Samay Godika describes himself as a Boston native who now lives in India. He is 16 and a junior in the National Public School-Koramangala in Bengaluru, India. He made a video exploring the effects of circadian rhythms on medical treatments, and it has changed his life.

Godika, directed by his science teacher Pramila Menon, submitted the video to Breakthrough Junior Challenge, a global science video competition centered around creative approaches to science. Godika, who entered in the life sciences category, won the grand prize for his video.

For Godika, that means a $250,000 college scholarship. Additionally, there is a $50,000 for his teacher, and a new science lab for his school with an estimated value of $100,000.

Breakthrough Junior Challenge judges entries only partially on the science; the deciding factor is actually the student’s ability to communicate their ideas in “engaging, illuminating, and imaginative ways,” according to the contest’s website. As one of their sponsors is National Geographic, which has been making science and learning engaging and accessible for decades, this isn’t surprising. This was the contest’s fourth year.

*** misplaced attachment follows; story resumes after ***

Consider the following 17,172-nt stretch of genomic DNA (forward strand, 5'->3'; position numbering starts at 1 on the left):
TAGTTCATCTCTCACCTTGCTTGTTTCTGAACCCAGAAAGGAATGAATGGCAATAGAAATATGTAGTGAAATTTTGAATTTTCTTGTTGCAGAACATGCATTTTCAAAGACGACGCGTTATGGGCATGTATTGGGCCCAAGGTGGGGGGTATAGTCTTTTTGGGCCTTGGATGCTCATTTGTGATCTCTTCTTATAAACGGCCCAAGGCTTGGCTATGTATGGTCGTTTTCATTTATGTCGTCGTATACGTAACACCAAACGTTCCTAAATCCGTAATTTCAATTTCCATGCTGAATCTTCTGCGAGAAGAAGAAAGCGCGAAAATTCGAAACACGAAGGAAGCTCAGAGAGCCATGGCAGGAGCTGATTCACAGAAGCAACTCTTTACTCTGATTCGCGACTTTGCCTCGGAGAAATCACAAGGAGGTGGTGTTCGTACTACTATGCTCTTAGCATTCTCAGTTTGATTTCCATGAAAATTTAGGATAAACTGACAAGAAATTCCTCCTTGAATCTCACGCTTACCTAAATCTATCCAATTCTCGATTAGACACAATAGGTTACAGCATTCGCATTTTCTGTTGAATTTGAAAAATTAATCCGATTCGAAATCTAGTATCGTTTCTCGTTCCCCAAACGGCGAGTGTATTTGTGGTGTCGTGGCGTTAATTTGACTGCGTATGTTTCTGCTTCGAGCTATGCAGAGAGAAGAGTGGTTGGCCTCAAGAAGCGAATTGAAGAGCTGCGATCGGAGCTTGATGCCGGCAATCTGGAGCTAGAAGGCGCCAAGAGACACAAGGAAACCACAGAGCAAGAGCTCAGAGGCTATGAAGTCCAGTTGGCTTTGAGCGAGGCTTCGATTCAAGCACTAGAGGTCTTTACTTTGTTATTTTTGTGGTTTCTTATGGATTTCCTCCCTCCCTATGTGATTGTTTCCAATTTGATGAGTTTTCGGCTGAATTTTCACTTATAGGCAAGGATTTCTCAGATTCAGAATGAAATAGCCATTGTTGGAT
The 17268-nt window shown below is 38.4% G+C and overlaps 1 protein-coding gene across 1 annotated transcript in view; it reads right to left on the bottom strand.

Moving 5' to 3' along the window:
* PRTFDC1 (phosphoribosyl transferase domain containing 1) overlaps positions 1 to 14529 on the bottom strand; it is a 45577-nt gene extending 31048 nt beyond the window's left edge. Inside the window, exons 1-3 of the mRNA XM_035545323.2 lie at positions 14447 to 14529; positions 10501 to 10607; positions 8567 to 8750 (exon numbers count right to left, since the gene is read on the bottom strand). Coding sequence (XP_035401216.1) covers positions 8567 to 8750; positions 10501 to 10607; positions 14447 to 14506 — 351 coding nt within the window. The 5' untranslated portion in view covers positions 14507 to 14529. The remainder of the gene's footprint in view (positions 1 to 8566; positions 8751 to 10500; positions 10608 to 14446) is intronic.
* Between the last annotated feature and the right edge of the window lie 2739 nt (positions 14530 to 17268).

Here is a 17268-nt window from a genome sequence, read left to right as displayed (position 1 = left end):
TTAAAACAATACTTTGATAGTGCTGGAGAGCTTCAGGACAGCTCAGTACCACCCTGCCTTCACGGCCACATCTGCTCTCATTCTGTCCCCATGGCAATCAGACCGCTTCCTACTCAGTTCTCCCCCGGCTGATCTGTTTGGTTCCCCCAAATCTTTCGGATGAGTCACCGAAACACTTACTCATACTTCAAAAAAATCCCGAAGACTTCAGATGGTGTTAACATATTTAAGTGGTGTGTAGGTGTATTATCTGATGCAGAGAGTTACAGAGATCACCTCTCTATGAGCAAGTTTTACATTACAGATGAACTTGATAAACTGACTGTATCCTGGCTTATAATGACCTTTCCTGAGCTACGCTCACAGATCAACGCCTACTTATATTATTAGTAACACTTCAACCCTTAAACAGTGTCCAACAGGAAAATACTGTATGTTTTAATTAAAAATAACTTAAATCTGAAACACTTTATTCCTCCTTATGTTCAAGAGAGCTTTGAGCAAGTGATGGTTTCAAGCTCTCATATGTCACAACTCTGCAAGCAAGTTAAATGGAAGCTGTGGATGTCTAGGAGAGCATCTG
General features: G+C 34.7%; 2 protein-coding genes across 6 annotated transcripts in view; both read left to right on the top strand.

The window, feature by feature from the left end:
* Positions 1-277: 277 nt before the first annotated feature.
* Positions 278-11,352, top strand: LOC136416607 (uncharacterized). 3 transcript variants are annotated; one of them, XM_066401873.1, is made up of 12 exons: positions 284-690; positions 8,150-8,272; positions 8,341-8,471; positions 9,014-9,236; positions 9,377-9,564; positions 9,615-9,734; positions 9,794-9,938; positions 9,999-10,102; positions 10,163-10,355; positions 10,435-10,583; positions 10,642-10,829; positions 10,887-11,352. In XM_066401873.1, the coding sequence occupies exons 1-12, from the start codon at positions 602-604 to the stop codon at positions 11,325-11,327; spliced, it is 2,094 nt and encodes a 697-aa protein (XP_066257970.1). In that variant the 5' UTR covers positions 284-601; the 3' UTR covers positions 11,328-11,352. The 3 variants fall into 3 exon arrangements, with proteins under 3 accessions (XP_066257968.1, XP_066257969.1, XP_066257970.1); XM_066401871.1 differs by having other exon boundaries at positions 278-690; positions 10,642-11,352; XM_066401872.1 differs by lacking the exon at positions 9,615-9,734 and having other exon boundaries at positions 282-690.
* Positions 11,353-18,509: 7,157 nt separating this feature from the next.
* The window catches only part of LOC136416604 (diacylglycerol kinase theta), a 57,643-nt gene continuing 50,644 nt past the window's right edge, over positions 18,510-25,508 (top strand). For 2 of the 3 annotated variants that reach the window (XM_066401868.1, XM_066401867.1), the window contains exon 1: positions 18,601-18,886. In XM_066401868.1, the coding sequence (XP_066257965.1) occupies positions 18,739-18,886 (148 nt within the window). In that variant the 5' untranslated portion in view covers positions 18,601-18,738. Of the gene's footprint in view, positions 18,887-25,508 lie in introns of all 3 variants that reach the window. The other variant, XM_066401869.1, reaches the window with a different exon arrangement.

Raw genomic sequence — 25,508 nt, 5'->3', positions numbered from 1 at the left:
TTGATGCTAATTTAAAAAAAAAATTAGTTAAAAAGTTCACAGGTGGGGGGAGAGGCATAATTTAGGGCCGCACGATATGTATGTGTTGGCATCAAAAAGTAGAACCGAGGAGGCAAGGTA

Godika’s three-minute video, which uses simple graphics and finger-puppets to lay out his ideas on health results and sleeping patterns, was effective at communicating his theories. He explains his research in linking time of day to performance, symptoms of illness, and bodily healing quickly and with humor that makes it stick in the mind.

Other finalists submitted videos on neuron regeneration, confirmation bias in social media, blood gasses, DNA, and interstellar gravity. Of the fifteen finalists, three including Godika were from India. Six were from the United States, which is perhaps to be expected, since all videos must be in English.

“Participating in and now winning the Breakthrough Junior Challenge is life-changing, thrilling and such an honor… I’m so grateful for this opportunity to be recognized alongside so many of the world’s top scientists and tech industry leaders,” Godika said.

Applications have not yet begun for Breakthrough Junior Challenge 2019, but interested students who will be between the ages of 13 and 18 by April 1, 2019 should keep an eye out. Content submission will be due some time in July of 2019.

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